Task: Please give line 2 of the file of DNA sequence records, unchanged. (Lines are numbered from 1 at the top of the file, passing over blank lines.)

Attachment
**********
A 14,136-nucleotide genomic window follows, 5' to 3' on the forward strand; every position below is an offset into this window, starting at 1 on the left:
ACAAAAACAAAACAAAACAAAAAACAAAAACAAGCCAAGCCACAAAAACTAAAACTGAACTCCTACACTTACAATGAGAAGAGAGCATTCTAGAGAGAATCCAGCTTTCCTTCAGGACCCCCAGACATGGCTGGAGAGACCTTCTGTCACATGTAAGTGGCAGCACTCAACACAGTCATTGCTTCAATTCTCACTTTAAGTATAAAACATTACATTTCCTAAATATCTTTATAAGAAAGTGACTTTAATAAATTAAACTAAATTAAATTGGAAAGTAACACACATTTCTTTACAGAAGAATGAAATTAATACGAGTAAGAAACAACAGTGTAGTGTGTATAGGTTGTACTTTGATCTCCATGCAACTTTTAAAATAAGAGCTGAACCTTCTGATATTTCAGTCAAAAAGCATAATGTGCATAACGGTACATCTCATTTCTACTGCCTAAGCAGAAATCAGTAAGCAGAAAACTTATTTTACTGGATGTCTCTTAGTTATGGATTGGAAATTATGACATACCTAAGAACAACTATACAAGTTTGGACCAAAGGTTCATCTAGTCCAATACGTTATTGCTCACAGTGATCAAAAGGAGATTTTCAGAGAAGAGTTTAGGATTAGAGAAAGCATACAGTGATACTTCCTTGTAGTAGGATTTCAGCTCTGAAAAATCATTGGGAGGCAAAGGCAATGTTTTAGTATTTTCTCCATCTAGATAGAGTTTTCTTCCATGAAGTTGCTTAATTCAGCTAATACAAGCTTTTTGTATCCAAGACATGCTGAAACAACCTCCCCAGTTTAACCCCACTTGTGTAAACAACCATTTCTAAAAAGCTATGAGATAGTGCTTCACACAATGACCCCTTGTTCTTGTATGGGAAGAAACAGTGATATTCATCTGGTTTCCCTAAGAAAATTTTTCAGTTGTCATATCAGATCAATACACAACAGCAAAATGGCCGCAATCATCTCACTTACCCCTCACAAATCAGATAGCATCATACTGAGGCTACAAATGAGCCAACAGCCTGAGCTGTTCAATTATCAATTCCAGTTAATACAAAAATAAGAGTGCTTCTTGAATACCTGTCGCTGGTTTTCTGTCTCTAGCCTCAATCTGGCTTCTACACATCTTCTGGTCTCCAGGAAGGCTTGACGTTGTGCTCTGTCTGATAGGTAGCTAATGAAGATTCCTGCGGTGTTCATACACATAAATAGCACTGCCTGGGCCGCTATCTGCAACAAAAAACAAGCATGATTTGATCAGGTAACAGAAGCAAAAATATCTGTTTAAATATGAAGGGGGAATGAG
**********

ACAAAAACAAAACAAAACAAAAAACAAAAACAAGCCAAGCCACAAAAACTAAAACTGAACTCCTACACTTACAATGAGAAGAGAGCATTCTAGAGAGAATCCAGCTTTCCTTCAGGACCCCCAGACATGGCTGGAGAGACCTTCTGTCACATGTAAGTGGCAGCACTCAACACAGTCATTGCTTCAATTCTCACTTTAAGTATAAAACATTACATTTCCTAAATATCTTTATAAGAAAGTGACTTTAATAAATTAAACTAAATTAAATTGGAAAGTAACACACATTTCTTTACAGAAGAATGAAATTAATACGAGTAAGAAACAACAGTGTAGTGTGTATAGGTTGTACTTTGATCTCCATGCAACTTTTAAAATAAGAGCTGAACCTTCTGATATTTCAGTCAAAAAGCATAATGTGCATAACGGTACATCTCATTTCTACTGCCTAAGCAGAAATCAGTAAGCAGAAAACTTATTTTACTGGATGTCTCTTAGTTATGGATTGGAAATTATGACATACCTAAGAACAACTATACAAGTTTGGACCAAAGGTTCATCTAGTCCAATACGTTATTGCTCACAGTGATCAAAAGGAGATTTTCAGAGAAGAGTTTAGGATTAGAGAAAGCATACAGTGATACTTCCTTGTAGTAGGATTTCAGCTCTGAAAAATCATTGGGAGGCAAAGGCAATGTTTTAGTATTTTCTCCATCTAGATAGAGTTTTCTTCCATGAAGTTGCTTAATTCAGCTAATACAAGCTTTTTGTATCCAAGACATGCTGAAACAACCTCCCCAGTTTAACCCCACTTGTGTAAACAACCATTTCTAAAAAGCTATGAGATAGTGCTTCACACAATGACCCCTTGTTCTTGTATGGGAAGAAACAGTGATATTCATCTGGTTTCCCTAAGAAAATTTTTCAGTTGTCATATCAGATCAATACACAACAGCAAAATGGCCGCAATCATCTCACTTACCCCTCACAAATCAGATAGCATCATACTGAGGCTACAAATGAGCCAACAGCCTGAGCTGTTCAATTATCAATTCCAGTTAATACAAAAATAAGAGTGCTTCTTGAATACCTGTCGCTGGTTTTCTGTCTCTAGCCTCAATCTGGCTTCTACACATCTTCTGGTCTCCAGGAAGGCTTGACGTTGTGCTCTGTCTGATAGGTAGCTAATGAAGATTCCTGCGGTGTTCATACACATAAATAGCACTGCCTGGGCCGCTATCTGCAACAAAAAACAAGCATGATTTGATCAGGTAACAGAAGCAAAAATATCTGTTTAAATATGAAGGGGGAATGAG